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Say UNC, API Calls, {CAPSLOCK}, and Time

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Russell Sinclair          
In this month's "Access Answers," Russell looks at some problems with storing Word documents in a database, turning off the CapsLock key, and calculating the time between events.
I recently created a database that needs to store information about Word documents located on a server. Rather than embedding the file in the database, I decided to just save the path to the file in the table and allow users to open the file using the Shell command. When users create a new record, they often use the relative path to the file (the mapped drive letter) rather than the UNC path. Unfortunately, on our network, different users don't necessarily have the same drive mapping. Is there a way I can still allow my users to save a file using the relative path name but store the UNC path in my database?
This problem brings up a common question that Access programmers have: "When referencing files from within a database, do you save the path name to the file as a string field, or do you save the file as an OLE Object field?" The answer is, "It depends." It really depends on how much space you want your Access database to take up, how many files you're dealing with, and whether you can cope with the slower performance resulting from OLE embedded files.
I personally have never used an OLE field in any of my databases. I don't like the lack of control I have over them and the amount of space they can take up. For me, it's always been better to store the relative path to a file. The relative path name for a network drive is the one that looks like a drive letter (for instance, "F:"). Unfortunately, the same network drive can be one user's F: drive and another user's K: drive. So what do you do if a user saves the path information using the relative path to a file from their machine and it's not the same for all users?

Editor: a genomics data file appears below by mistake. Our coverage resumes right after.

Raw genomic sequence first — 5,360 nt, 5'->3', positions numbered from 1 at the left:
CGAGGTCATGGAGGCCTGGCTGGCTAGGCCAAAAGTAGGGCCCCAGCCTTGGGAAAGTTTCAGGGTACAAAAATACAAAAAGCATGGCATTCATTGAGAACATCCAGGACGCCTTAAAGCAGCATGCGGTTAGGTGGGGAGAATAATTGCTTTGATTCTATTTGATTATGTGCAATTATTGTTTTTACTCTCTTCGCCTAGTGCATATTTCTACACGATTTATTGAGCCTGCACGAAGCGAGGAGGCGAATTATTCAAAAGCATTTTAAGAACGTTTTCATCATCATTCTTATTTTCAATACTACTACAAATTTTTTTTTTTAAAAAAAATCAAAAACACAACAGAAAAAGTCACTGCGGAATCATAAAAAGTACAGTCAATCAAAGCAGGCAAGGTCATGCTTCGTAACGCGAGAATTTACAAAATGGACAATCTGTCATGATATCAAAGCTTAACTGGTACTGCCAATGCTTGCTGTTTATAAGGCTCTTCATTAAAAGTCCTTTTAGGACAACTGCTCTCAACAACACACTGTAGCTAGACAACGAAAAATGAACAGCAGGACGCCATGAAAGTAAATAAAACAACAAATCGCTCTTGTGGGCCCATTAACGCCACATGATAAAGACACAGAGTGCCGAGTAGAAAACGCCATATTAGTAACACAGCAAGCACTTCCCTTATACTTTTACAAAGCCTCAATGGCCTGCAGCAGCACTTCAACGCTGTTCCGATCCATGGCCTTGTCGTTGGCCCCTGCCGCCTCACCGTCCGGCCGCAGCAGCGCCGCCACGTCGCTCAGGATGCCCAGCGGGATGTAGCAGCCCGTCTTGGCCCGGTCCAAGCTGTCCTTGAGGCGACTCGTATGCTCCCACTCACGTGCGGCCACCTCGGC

The answer is to use the drive's UNC (Universal Naming Convention -- a standard for referring to network resources like drives and printers). The UNC information doesn't change from machine to machine, so long as the computers are on the same network (LAN or WAN, it shouldn't matter). However, when you type in the name of a file or use the Common Dialog to select one, the filename isn't necessarily in the UNC format. Fortunately, you can use a Windows API call to solve this problem.
What you really need to do is get the UNC mapping for the drive the user is referring to, not for the file being saved (since the file might not exist yet). Once you have that information, you can extrapolate the rest of the information from the file's path name as supplied by the user. The API call that allows you to do this is called WNetGetConnection and is found in MPR.DLL (the Win32 Network Interface DLL). You declare the API call by adding the following code to the Declarations section of a module:

Declare Function apiWNetGetConnection Lib _

 "mpr.dll" Alias "WNetGetConnectionA" _

 (ByVal strLocalName As String, _

  ByVal strRemoteName As String, _

  ByRef rlngRemoteNameLen As Long) As Long


The declaration of the call specifies what information it needs to be passed to it for it to do its job:

strLocalName: The drive letter followed by a colon (for example, "F:")
strRemoteName: A variable that WNetGetConnection is to load with the UNC path for the drive letter
rlngRemoteNameLen: The length of the name that's loaded to the variable strRemoteName.

I've written a VBA function called GetUNC that avoids the problems often involved in using API calls. Instead of calling WNetGetConnection directly, you can copy the GetUNC function (Access 97 only) to your program and call it from your code. For those of you who have some experience with API calls, you'll know why I did this. For those of you who haven't used API calls before, the GetUNC function is a very good example of why you should always wrap API calls in your own custom function.